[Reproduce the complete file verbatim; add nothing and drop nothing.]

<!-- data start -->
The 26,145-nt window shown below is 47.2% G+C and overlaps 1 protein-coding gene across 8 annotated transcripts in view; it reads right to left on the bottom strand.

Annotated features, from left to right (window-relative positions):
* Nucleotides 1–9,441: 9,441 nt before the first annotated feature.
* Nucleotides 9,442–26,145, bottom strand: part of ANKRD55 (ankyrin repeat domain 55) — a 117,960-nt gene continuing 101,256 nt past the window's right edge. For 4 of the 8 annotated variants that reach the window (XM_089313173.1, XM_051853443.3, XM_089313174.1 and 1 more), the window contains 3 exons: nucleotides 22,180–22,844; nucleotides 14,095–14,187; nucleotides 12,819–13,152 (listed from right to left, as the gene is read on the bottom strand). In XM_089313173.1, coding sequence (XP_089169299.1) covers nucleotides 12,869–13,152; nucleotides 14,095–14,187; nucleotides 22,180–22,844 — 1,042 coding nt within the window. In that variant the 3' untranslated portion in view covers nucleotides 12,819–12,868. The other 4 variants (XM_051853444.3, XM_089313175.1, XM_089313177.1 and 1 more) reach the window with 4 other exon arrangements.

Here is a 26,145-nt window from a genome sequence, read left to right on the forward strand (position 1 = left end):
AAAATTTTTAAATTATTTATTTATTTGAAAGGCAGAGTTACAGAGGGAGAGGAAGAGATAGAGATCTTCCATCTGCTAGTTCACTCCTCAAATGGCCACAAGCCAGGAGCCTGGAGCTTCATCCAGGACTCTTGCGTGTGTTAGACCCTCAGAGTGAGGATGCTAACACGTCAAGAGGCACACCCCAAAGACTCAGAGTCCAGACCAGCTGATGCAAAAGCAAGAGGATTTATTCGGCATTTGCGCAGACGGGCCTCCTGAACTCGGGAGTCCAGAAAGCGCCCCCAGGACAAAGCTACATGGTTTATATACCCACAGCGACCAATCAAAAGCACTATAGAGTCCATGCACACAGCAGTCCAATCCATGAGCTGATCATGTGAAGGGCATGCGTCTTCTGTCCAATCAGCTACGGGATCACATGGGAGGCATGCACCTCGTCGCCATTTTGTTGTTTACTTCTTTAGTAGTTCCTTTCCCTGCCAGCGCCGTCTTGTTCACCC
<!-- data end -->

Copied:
The 26,145-nt window shown below is 47.2% G+C and overlaps 1 protein-coding gene across 8 annotated transcripts in view; it reads right to left on the bottom strand.

Annotated features, from left to right (window-relative positions):
* Nucleotides 1–9,441: 9,441 nt before the first annotated feature.
* Nucleotides 9,442–26,145, bottom strand: part of ANKRD55 (ankyrin repeat domain 55) — a 117,960-nt gene continuing 101,256 nt past the window's right edge. For 4 of the 8 annotated variants that reach the window (XM_089313173.1, XM_051853443.3, XM_089313174.1 and 1 more), the window contains 3 exons: nucleotides 22,180–22,844; nucleotides 14,095–14,187; nucleotides 12,819–13,152 (listed from right to left, as the gene is read on the bottom strand). In XM_089313173.1, coding sequence (XP_089169299.1) covers nucleotides 12,869–13,152; nucleotides 14,095–14,187; nucleotides 22,180–22,844 — 1,042 coding nt within the window. In that variant the 3' untranslated portion in view covers nucleotides 12,819–12,868. The other 4 variants (XM_051853444.3, XM_089313175.1, XM_089313177.1 and 1 more) reach the window with 4 other exon arrangements.

Here is a 26,145-nt window from a genome sequence, read left to right on the forward strand (position 1 = left end):
AAAATTTTTAAATTATTTATTTATTTGAAAGGCAGAGTTACAGAGGGAGAGGAAGAGATAGAGATCTTCCATCTGCTAGTTCACTCCTCAAATGGCCACAAGCCAGGAGCCTGGAGCTTCATCCAGGACTCTTGCGTGTGTTAGACCCTCAGAGTGAGGATGCTAACACGTCAAGAGGCACACCCCAAAGACTCAGAGTCCAGACCAGCTGATGCAAAAGCAAGAGGATTTATTCGGCATTTGCGCAGACGGGCCTCCTGAACTCGGGAGTCCAGAAAGCGCCCCCAGGACAAAGCTACATGGTTTATATACCCACAGCGACCAATCAAAAGCACTATAGAGTCCATGCACACAGCAGTCCAATCCATGAGCTGATCATGTGAAGGGCATGCGTCTTCTGTCCAATCAGCTACGGGATCACATGGGAGGCATGCACCTCGTCGCCATTTTGTTGTTTACTTCTTTAGTAGTTCCTTTCCCTGCCAGCGCCGTCTTGTTCACCC